To facilitate comparisons over time, the figures include separately the various republics of the former Soviet Union and Yugoslavia, which became independent during the 1990s. In the pre-independence period each of the constituent republics is treated as having the same monetary policy as the federation. This avoids having the break-up of the federations affecting the relative proportions of different policy regimes. The establishment of the euro zone is shown as a shift by ERM countries to from exchange rate targeting to a multiple targets framework.


IMF discussions with member states in 2006 suggested that the number of inflation targeters in developing and emerging market economies was likely to increase four-fold over the next decade, consistent with the estimate by Husain, Mody, and Rogoff (2005) that the number of countries with exchange rate pegs may almost halve in the next 10-15 years.


High and low income country groups are based on the World Development Indicators classification of the World Bank.


This section draws on Heenan and others (2006).


A revealing review of the development of the original IT framework in New Zealand is provided by Reddell (1999).


In the case of monetary targets, instability in money demand relationships—commonly associated with financial system reforms and opening of capital markets—undermined the usefulness of monetary aggregates as policy guides. In the case of exchange rate pegs, real exchange rate targets provided no nominal anchor, while nominal exchange rate pegs left both prices and activity vulnerable to shocks affecting equilibrium real exchange rates.


In the Czech Republic and Korea, targets were initially defined in terms of core or underlying inflation measures, but both have subsequently switched to headline inflation. Thailand is currently the only country setting its target in terms of core inflation.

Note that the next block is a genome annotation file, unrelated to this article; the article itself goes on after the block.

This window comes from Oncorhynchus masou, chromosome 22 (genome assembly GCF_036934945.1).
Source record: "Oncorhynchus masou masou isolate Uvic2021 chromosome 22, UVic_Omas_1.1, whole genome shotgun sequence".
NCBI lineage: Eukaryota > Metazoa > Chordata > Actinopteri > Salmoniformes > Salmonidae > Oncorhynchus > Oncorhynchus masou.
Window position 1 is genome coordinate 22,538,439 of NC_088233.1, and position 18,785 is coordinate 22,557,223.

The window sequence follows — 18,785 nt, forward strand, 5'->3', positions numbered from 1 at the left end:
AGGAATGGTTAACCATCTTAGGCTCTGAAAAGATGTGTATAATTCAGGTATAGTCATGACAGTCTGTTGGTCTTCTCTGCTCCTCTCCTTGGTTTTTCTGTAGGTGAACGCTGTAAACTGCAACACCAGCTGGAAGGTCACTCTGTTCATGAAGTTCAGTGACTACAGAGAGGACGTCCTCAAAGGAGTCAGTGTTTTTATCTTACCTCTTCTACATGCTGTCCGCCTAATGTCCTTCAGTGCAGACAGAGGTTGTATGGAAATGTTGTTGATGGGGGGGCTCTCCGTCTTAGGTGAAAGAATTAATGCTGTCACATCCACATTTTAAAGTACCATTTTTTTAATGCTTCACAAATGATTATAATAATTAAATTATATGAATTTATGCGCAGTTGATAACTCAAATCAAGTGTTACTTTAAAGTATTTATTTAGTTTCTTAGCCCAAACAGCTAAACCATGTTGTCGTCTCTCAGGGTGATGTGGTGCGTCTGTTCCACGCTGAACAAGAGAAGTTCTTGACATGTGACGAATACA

See e.g., Wei (2008).


This section updates the analysis in Roger and Stone (2005), which was based on data for 22 countries through to mid-2004. The analysis in this paper covers 29 countries to end-2008.


Moreover, given the high variance of inflation outcomes relative to target, if the average target range in low income countries had been of the same width as in high income countries, and on the assumptions of an approximately normal distribution of outcomes, misses of target ranges would have been much higher—close to 80 percent.


If the low income countries had target ranges, on average, about the same width of those in high income countries, misses of target ranges would have been closer to 55 percent, all other things being equal.


These included 22 non-IT countries in the JP Morgan Emerging Market Bond Index (Algeria, Argentina, P.R. China (mainland), Côte d’Ivoire, Croatia, Dominican Republic, Ecuador, Egypt, El Salvador, Indonesia, Lebanon, Malaysia, Morocco, Nigeria, Pakistan, Russia, Serbia, Tunisia, Turkey, Ukraine, Uruguay, and Venezuela) plus seven similarly classified countries (Botswana, Costa Rica, Ghana, Guatemala, India, Jordan, and Tanzania).


Described as a “selective set of countries that are at the international frontier of macroeconomic management and performance: Austria, Belgium, Denmark, France, Germany, Greece, Ireland, Italy, Japan, Luxembourg, Netherlands, Portugal, and the United States.”


The end-1999 breakpoint used in the analyses reflected the fact that the average and median number of quarters of experience with IT among emerging markets at the time corresponded to the beginning of 2000.